- A member of the squash family, the marrow is a distinctive looking vegetable.
- Its edible shiny skin can be any shade of green and its flesh is tender with a subtle flavour.
- When buying marrow choose the smallest one that you can.
- Over-sized marrows tend to have watery, bitter-tasting flesh.
- It should be firm and heavy for its size.
How To Use Marrow
- Marrow is always served cooked.
- It can be baked in halves with the centre scooped out and stuffed with a filling such as sausage-meat and tomato or Bolognese sauce.
- It can be sliced into rounds and topped with cheese and baked.
- Or it can be cooked with onions, peppers and tomatoes to make a version of ratatouille.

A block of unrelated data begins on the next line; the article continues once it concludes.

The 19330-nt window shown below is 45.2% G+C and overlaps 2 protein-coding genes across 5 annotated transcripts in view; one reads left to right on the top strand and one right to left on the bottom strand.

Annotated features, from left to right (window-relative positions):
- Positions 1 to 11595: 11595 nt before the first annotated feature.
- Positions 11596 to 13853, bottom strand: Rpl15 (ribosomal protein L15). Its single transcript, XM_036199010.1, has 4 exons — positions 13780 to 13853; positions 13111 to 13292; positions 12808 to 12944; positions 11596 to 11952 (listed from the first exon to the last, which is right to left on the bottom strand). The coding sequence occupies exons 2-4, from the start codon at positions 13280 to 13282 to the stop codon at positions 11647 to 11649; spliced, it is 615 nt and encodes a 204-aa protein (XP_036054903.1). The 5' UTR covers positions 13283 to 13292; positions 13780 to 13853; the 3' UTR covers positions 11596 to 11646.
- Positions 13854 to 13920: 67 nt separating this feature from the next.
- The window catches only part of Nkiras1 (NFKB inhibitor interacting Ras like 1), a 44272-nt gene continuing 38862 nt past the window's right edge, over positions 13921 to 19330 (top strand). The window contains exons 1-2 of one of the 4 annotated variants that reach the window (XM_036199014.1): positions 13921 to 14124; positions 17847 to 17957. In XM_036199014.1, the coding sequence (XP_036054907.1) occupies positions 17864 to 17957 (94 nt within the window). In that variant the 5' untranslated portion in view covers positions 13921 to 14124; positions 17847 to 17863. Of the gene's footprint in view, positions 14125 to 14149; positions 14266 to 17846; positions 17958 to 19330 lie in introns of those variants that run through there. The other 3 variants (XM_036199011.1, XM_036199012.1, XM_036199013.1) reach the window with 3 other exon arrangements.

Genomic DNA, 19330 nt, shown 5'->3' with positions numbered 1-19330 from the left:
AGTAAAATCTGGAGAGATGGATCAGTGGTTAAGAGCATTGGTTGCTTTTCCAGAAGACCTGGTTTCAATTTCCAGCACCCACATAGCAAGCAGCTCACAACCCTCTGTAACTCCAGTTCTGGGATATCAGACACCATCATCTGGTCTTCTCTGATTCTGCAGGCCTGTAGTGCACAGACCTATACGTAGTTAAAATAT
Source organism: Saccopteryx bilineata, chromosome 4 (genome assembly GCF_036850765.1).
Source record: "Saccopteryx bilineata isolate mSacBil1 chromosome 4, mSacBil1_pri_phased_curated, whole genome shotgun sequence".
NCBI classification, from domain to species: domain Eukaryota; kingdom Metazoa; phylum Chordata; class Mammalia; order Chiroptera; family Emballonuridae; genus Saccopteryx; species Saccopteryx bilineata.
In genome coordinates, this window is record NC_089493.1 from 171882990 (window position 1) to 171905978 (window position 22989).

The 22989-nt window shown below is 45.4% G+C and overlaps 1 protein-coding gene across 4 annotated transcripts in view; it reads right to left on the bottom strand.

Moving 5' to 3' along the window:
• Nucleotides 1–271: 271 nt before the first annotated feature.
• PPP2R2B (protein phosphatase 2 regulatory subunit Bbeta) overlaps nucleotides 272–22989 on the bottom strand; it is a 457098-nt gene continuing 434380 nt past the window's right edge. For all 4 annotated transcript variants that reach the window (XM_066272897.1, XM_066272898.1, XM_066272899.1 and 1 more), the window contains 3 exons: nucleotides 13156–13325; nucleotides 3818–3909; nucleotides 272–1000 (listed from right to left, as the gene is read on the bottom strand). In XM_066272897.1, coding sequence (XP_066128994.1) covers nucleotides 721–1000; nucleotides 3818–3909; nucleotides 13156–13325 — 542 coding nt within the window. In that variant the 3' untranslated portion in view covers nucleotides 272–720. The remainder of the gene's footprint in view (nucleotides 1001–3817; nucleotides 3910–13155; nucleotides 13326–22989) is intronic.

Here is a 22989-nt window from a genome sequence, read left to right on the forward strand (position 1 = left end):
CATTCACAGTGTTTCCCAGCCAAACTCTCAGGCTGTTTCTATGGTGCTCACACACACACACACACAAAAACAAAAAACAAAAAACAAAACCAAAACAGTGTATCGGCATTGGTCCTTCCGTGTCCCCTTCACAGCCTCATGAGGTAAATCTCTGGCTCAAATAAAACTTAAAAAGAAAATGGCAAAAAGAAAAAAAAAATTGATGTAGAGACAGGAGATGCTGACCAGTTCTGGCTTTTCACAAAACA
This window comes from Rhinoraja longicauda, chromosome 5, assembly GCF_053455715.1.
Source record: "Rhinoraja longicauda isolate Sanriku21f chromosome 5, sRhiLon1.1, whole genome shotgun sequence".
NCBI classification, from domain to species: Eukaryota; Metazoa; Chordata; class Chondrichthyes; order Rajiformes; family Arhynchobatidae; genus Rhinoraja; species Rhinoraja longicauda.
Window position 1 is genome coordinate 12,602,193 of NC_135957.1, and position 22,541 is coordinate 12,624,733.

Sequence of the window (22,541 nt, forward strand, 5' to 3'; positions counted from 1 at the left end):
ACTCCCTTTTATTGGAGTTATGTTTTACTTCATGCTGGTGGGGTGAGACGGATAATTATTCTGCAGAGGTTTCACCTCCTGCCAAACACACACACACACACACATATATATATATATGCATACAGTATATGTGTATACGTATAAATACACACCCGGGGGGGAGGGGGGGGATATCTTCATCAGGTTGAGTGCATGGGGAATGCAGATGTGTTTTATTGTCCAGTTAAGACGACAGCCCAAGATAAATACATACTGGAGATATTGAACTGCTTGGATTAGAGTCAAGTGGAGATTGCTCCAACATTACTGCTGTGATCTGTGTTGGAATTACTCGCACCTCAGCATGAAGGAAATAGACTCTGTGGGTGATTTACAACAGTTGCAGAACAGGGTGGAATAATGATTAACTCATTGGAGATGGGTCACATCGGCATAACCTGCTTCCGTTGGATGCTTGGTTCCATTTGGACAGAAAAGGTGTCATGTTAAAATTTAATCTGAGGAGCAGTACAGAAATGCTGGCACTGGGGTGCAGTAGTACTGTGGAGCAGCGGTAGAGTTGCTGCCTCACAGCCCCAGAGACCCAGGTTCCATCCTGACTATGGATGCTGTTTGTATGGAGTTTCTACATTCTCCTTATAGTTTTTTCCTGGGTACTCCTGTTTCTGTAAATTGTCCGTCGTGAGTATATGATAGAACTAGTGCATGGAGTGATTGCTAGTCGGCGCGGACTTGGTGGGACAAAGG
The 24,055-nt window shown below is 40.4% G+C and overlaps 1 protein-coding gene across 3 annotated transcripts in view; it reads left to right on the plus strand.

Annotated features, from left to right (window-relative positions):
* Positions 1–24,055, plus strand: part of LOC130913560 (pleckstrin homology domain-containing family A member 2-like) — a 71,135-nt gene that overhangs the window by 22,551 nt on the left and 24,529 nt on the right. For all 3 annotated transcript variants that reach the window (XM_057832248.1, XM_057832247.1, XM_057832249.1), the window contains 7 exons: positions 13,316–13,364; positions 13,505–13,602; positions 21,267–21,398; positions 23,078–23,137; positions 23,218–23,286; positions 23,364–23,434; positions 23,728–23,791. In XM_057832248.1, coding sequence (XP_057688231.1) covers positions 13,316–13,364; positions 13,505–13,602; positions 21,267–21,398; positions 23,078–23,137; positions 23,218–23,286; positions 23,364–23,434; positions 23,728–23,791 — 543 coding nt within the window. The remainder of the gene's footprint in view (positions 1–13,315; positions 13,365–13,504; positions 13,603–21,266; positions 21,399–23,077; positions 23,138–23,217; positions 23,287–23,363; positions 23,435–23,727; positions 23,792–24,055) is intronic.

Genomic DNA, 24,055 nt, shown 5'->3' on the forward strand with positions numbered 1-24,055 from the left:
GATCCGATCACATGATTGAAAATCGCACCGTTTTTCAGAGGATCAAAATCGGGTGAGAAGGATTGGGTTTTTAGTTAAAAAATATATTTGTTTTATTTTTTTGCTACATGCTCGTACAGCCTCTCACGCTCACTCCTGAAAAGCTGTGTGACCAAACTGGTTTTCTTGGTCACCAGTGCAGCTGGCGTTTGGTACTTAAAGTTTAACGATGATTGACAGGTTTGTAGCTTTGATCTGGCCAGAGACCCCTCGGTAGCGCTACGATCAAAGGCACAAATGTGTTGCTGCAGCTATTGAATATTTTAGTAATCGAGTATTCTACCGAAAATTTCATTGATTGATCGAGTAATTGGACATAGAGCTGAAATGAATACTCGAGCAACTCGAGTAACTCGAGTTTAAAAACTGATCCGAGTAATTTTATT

- Serve steamed or fried marrow as a side dish to accompany chicken or fish dishes.
- Marrow can also be combined with ginger to make jam or included in the mixed summer vegetable preserve, piccalilli.
- Herbs and spices that go particularly well with marrow include sage, thyme, chilli and cumin.
How To Prepare Marrow
- Top and tail the marrow and slice or cut into chunks as desired and remove the seeds.
How To Cook Marrow
- Marrow can be baked, steamed or sautéed.
Baking the marrow
- To bake, preheat the oven to 190°C, gas mark 5, place the halved, stuffed marrow or marrow rings with topping in a roasting tin and cook for 35 - 55 minutes or until tender.
Steaming the marrow
- To steam, place prepared marrow chunks in a steamer and cook for 10 - 15 minutes or until tender.
Sautéing the marrow
- To sauté, heat 1 tbsp olive oil in a frying pan and cook the prepared marrow chunks for 5 -10 minutes, stirring occasionally, until tender.
How To Store Marrow
- Keep refrigerated after purchase.